Ouya: Under the hood of the $99 console

As a $99 Android-based games console with an entire library of free-to-play games, Ouya certainly does things differently. This free-thinking is partly a response to the changing needs of the games industry but it also comes from an unusual production team not typically associated with the traditional games business, including hardware engineer Muffi Ghadiali whose previous work includes product management at Hewlett-Packard and Amazon’s Kindle team. Here, Ghadiali discusses the inner workings of Ouya and responds to criticisms surrounding its off-the-shelf components. To read more on Ouya, including exclusive interviews with Ouya CEO Julie Uhrman and the console’s all-star games developer backers, see games™ 126, on sale now.

Ouya: Under the hood of the $99 console$99 is such a competitive price for Ouya. How have you managed to keep production costs down?

We are confident in our price point and know that this can be done. We’re using standard industry hardware. Anyone could look up the bill of materials based on the components we’ve announced and do their own calculations about the price.  This approach is just one example of how Ouya has challenged the thinking that has guided the console industry until now. Consoles don’t require a custom chipset and expensive development tools anymore. Technology has improved and it’s more available and powerful than ever before. Because we bypassed the custom chipset, we don’t need to pass additional costs onto consumers. I think Julie [Uhrman] has said it before:  What is innovative here isn’t the technology.  It’s the business model and the relationship we have with developers. Our tech is standard, but it’s wrapped in a beautiful package designed by Yves Behar, and the controller is really cool.

 

Why did you decide to use the Tegra 3 chip and what do you say to people who think the chip will start to show its age by 2013?

It’s no surprise that people read through our plans and talk about how they would do it differently or could do it better by doing X, Y or Z. But we are confident in our ability to provide a great gaming experience based on the specs we’ve outlined. Many of the people who question this decision are thinking in mobile terms and forget that Ouya doesn’t have a battery or a screen, so we don’t have to balance power for battery life. 

We are actively working with NVidia to maximize the power of the Tegra 3. With Tegra 3 we can offer provide performance without significantly driving up costs. By integrating a current product rather than a future product we have an advantage in that we know exactly how it performs, and can get developers working on Ouya as soon as possible.

Ouya: Under the hood of the $99 console

Can
 you go into more detail about how you’ll be maximizing the chip’s power with NVidia?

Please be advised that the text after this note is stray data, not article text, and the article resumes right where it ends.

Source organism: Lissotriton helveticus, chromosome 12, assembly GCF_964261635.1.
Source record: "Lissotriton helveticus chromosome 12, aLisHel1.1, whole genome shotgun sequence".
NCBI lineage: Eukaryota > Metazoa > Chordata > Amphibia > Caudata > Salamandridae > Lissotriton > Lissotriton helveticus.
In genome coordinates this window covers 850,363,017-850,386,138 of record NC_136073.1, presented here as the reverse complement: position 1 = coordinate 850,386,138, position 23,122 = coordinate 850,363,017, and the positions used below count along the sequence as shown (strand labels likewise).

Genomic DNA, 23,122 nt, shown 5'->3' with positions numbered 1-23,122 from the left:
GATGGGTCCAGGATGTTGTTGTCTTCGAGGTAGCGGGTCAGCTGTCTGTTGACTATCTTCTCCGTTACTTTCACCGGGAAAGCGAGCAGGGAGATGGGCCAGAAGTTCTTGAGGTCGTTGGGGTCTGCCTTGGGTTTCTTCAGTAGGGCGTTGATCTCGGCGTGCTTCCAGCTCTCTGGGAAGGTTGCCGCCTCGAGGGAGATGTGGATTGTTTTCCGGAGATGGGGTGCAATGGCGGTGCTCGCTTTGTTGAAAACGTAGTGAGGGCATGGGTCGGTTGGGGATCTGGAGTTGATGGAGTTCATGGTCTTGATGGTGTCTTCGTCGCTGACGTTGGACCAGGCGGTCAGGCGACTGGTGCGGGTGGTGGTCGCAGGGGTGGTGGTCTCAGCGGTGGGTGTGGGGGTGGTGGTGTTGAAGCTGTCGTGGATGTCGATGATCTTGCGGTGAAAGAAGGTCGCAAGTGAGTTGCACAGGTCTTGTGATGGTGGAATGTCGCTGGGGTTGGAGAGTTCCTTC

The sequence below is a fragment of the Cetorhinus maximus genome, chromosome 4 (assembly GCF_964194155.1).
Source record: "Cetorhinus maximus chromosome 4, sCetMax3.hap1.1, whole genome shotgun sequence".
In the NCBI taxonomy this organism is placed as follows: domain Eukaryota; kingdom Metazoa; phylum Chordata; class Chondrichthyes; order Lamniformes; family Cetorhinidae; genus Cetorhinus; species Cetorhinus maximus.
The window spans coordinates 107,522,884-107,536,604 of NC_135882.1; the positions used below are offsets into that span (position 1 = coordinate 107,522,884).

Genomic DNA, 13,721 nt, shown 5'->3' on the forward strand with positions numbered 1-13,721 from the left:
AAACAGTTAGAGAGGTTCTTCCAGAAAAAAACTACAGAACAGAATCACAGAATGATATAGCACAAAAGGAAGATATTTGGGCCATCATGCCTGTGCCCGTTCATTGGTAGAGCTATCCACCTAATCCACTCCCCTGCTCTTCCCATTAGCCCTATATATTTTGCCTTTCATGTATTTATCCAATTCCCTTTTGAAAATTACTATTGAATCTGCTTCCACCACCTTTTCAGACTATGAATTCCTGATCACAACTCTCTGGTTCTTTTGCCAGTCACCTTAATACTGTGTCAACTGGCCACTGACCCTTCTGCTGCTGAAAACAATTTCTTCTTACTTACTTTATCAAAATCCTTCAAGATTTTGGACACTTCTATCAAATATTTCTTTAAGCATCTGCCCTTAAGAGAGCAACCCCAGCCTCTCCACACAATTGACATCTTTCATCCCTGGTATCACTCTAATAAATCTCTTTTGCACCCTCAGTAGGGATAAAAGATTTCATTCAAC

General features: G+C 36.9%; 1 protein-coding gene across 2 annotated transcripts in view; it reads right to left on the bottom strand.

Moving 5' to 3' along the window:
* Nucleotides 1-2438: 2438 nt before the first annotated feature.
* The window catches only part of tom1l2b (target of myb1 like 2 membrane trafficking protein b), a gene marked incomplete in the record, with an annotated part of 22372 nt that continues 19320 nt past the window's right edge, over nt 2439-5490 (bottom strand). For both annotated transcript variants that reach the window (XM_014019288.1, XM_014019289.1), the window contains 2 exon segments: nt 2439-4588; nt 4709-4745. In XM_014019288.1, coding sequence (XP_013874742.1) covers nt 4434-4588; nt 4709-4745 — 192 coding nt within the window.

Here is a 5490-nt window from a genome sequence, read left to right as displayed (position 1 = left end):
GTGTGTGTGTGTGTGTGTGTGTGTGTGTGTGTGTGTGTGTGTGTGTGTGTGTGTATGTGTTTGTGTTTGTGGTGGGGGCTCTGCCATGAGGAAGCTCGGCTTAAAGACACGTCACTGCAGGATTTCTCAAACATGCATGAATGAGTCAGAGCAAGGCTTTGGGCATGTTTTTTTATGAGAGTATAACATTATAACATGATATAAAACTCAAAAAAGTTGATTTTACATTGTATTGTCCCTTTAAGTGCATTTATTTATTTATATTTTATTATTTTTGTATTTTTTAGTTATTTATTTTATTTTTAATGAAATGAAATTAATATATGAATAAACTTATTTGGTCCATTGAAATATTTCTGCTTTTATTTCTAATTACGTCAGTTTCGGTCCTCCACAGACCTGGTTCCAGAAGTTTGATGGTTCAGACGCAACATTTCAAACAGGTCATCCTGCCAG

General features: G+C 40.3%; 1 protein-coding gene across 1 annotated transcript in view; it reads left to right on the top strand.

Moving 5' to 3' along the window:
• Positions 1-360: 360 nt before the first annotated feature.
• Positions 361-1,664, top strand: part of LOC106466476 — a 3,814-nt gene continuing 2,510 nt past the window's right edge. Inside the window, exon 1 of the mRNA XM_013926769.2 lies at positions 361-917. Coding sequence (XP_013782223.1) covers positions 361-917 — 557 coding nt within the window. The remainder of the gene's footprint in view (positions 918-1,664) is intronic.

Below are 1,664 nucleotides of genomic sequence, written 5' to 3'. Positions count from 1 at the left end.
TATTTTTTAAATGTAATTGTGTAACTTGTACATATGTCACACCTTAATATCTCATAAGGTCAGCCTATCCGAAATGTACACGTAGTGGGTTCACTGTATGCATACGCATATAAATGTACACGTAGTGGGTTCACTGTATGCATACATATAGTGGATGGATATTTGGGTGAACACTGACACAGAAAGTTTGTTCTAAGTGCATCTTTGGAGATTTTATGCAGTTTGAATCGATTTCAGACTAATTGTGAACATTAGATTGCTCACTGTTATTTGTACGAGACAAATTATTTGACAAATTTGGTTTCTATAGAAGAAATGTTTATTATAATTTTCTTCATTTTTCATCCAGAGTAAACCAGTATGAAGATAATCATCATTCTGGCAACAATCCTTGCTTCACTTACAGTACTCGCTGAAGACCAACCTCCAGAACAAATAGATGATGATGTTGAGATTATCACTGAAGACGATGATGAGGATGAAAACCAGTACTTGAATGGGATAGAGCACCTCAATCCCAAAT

The Tegra3 has been traditionally optimized for mobility and battery life. Since Ouya is a console that’s always connected to a power supply, that’s not a concern for us.  We can increase graphics performance, and gamers will experience higher fidelity graphics and smoother performance.

What can you tell us about the developer environment on Ouya?

Ouya will use industry standard development tools, based on what exists for Android. By using an established standard, we are immediately accessible to the millions of developers familiar with Android today. Over time, we’ll add more.

Ouya: Under the hood of the $99 consolePorting games from Android will obviously be simple but what can you do to help 
developers port from other systems like PC and iOS?

We will provide porting guidelines for developers interested in adapting existing games to Ouya.  That said, we don’t intend for Ouya to be mostly for ports. We expect that developers will create new types of gameplay built on Android to capitalize on the TV, and to exploit the unique features of our controller. We’ve already had literally hundreds of developers email us offering to develop exclusive content for Ouya, there simply isn’t another console like it.

 

Since going live on Kickstarter you’ve obviously received an abundance of feedback.
 Has any of this feedback led you to alter the design of the console or change any of your 
plans?

Yes. It’s unique that future customers can weigh in on a product in development, and Ouya is especially lucky because our backers are largely comprised of both gamers and game makers. It’s an informed audience with really insightful feedback. We don’t take their comments for granted. We are always looking at feedback and making decisions based on where we are in the product development cycle. Some examples of areas where we took feedback: Ethernet (we added a port); Design of the d-pad; Button markings (to address color blind gamers).

Can you go into more detail about how you intend, if at all, to protect Ouya from piracy 
and hackers?

Ouya will be just as secure as any other Android-powered device. In fact, because all the paid content will require authentication with Ouya’s servers, we will have an added layer of security. Hacking and openness are about getting what you want to do with the hardware. We embrace hackers because we expect that they will push the limits of the hardware beyond what we’ve imagined. Rooting the device won’t give you any more access to the games themselves.

Ouya’s kickstarter phase is over but the console is still available to pre-order. To read more about the $99 games console, see issue 126 of games™, featuring exclusive interviews with the creators of Ouya and the high profile game developers who are personally funding the project. games™ 126 is available both in print and as a half-price digital edition.

 



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